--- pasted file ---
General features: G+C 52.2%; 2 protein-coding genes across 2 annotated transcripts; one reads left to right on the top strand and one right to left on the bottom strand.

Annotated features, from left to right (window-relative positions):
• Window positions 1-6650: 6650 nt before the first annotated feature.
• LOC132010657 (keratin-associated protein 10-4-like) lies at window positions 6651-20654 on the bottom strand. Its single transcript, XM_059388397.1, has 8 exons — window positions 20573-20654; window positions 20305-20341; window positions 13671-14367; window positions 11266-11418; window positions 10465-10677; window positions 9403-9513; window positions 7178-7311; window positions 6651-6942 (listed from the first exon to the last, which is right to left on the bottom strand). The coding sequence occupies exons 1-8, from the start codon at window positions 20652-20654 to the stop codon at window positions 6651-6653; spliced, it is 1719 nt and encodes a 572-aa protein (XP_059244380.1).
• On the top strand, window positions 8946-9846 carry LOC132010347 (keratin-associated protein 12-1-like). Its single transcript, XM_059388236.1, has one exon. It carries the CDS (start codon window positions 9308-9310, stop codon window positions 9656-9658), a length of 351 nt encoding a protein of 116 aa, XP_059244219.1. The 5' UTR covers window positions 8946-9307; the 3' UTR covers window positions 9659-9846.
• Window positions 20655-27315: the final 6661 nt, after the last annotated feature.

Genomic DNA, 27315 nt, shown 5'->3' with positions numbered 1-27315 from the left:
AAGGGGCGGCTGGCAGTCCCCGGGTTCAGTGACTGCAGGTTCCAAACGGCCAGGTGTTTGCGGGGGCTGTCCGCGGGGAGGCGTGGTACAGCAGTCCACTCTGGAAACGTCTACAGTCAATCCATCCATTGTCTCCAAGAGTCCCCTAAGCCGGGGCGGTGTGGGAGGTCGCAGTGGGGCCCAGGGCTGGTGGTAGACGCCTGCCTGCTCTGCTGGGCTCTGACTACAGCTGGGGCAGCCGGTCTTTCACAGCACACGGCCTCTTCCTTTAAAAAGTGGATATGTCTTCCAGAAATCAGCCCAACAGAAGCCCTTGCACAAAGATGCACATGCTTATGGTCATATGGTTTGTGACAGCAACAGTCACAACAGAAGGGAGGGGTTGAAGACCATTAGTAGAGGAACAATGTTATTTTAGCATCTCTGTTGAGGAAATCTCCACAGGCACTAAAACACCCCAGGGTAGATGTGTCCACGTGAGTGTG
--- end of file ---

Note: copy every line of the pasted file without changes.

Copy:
General features: G+C 52.2%; 2 protein-coding genes across 2 annotated transcripts; one reads left to right on the top strand and one right to left on the bottom strand.

Annotated features, from left to right (window-relative positions):
• Window positions 1-6650: 6650 nt before the first annotated feature.
• LOC132010657 (keratin-associated protein 10-4-like) lies at window positions 6651-20654 on the bottom strand. Its single transcript, XM_059388397.1, has 8 exons — window positions 20573-20654; window positions 20305-20341; window positions 13671-14367; window positions 11266-11418; window positions 10465-10677; window positions 9403-9513; window positions 7178-7311; window positions 6651-6942 (listed from the first exon to the last, which is right to left on the bottom strand). The coding sequence occupies exons 1-8, from the start codon at window positions 20652-20654 to the stop codon at window positions 6651-6653; spliced, it is 1719 nt and encodes a 572-aa protein (XP_059244380.1).
• On the top strand, window positions 8946-9846 carry LOC132010347 (keratin-associated protein 12-1-like). Its single transcript, XM_059388236.1, has one exon. It carries the CDS (start codon window positions 9308-9310, stop codon window positions 9656-9658), a length of 351 nt encoding a protein of 116 aa, XP_059244219.1. The 5' UTR covers window positions 8946-9307; the 3' UTR covers window positions 9659-9846.
• Window positions 20655-27315: the final 6661 nt, after the last annotated feature.

Genomic DNA, 27315 nt, shown 5'->3' with positions numbered 1-27315 from the left:
AAGGGGCGGCTGGCAGTCCCCGGGTTCAGTGACTGCAGGTTCCAAACGGCCAGGTGTTTGCGGGGGCTGTCCGCGGGGAGGCGTGGTACAGCAGTCCACTCTGGAAACGTCTACAGTCAATCCATCCATTGTCTCCAAGAGTCCCCTAAGCCGGGGCGGTGTGGGAGGTCGCAGTGGGGCCCAGGGCTGGTGGTAGACGCCTGCCTGCTCTGCTGGGCTCTGACTACAGCTGGGGCAGCCGGTCTTTCACAGCACACGGCCTCTTCCTTTAAAAAGTGGATATGTCTTCCAGAAATCAGCCCAACAGAAGCCCTTGCACAAAGATGCACATGCTTATGGTCATATGGTTTGTGACAGCAACAGTCACAACAGAAGGGAGGGGTTGAAGACCATTAGTAGAGGAACAATGTTATTTTAGCATCTCTGTTGAGGAAATCTCCACAGGCACTAAAACACCCCAGGGTAGATGTGTCCACGTGAGTGTG